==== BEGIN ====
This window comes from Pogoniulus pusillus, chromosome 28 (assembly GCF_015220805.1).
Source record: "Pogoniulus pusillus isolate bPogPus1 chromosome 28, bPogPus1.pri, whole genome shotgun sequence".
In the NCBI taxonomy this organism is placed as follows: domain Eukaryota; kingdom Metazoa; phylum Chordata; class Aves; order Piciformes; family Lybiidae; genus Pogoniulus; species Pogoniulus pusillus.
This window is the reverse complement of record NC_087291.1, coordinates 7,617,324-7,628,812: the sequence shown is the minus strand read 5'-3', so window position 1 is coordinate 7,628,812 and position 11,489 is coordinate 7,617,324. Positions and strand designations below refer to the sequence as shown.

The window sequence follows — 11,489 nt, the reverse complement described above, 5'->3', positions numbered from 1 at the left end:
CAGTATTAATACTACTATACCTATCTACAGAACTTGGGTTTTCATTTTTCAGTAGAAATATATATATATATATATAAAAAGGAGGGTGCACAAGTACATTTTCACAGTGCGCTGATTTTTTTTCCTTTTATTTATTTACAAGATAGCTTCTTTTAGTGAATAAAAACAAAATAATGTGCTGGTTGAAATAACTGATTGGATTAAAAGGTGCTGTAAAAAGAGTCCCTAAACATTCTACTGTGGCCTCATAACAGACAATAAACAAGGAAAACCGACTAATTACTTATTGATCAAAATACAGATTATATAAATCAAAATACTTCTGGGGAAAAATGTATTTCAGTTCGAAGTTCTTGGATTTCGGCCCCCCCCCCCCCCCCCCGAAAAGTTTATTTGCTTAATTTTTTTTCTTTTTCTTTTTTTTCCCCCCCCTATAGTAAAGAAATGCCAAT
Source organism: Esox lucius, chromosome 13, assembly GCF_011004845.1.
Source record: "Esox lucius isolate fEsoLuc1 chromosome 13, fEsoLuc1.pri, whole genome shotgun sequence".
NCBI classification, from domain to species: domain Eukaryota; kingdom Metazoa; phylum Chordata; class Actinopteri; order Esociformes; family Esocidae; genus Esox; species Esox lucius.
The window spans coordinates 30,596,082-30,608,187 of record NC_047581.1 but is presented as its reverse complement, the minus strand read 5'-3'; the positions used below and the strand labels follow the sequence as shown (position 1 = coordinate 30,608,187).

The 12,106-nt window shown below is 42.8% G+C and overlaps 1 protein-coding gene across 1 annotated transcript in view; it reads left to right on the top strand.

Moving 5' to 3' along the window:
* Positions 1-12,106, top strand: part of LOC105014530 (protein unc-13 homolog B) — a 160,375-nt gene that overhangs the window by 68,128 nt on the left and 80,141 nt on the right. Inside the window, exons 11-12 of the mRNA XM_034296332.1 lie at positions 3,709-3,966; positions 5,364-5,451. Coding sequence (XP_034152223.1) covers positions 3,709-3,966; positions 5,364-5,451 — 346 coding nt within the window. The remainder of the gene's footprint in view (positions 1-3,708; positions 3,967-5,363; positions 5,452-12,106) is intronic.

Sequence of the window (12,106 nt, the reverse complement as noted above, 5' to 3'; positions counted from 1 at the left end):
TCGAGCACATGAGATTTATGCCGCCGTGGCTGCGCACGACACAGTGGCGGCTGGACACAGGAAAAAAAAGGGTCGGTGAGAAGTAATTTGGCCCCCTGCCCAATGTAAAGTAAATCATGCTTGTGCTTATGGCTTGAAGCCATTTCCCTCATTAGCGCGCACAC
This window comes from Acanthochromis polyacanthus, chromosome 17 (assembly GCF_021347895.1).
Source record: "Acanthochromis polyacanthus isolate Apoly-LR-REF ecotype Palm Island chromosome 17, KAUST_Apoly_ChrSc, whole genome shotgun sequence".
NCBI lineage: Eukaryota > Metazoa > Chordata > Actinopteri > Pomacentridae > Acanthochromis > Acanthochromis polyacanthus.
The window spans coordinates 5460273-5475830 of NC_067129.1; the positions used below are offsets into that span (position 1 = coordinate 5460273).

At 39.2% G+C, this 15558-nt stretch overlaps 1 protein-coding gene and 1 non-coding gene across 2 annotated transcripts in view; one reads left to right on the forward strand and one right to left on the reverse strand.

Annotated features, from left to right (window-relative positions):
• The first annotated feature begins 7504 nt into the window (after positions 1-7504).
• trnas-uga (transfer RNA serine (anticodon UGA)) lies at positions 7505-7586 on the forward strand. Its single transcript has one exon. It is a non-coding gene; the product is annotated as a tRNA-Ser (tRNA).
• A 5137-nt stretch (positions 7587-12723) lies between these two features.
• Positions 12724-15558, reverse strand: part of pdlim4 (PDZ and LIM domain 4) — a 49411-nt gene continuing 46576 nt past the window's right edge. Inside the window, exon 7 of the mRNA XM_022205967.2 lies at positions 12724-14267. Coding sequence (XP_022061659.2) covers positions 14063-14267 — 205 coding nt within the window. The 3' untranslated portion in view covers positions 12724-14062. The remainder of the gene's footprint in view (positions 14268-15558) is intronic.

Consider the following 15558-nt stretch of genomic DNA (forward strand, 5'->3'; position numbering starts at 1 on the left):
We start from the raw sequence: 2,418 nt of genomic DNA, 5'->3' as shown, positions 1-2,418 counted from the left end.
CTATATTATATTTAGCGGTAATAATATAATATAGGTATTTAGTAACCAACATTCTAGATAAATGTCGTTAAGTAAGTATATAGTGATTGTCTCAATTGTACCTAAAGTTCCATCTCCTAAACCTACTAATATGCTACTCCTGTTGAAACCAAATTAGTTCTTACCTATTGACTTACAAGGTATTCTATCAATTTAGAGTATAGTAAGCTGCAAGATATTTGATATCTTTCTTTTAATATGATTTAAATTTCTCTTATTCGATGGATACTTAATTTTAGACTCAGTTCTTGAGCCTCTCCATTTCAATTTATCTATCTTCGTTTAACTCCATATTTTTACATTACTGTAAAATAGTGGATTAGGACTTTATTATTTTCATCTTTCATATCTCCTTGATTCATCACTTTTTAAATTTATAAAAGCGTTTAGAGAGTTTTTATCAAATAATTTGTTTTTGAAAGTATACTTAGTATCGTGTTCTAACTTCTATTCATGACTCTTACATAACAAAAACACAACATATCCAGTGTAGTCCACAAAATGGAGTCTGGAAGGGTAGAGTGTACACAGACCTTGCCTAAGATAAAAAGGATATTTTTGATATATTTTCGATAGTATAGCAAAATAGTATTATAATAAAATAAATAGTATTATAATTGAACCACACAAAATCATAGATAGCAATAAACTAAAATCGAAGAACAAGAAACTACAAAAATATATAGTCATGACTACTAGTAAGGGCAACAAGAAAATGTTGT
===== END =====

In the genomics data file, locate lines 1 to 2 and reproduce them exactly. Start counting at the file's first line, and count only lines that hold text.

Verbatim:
This window comes from Pogoniulus pusillus, chromosome 28 (assembly GCF_015220805.1).
Source record: "Pogoniulus pusillus isolate bPogPus1 chromosome 28, bPogPus1.pri, whole genome shotgun sequence".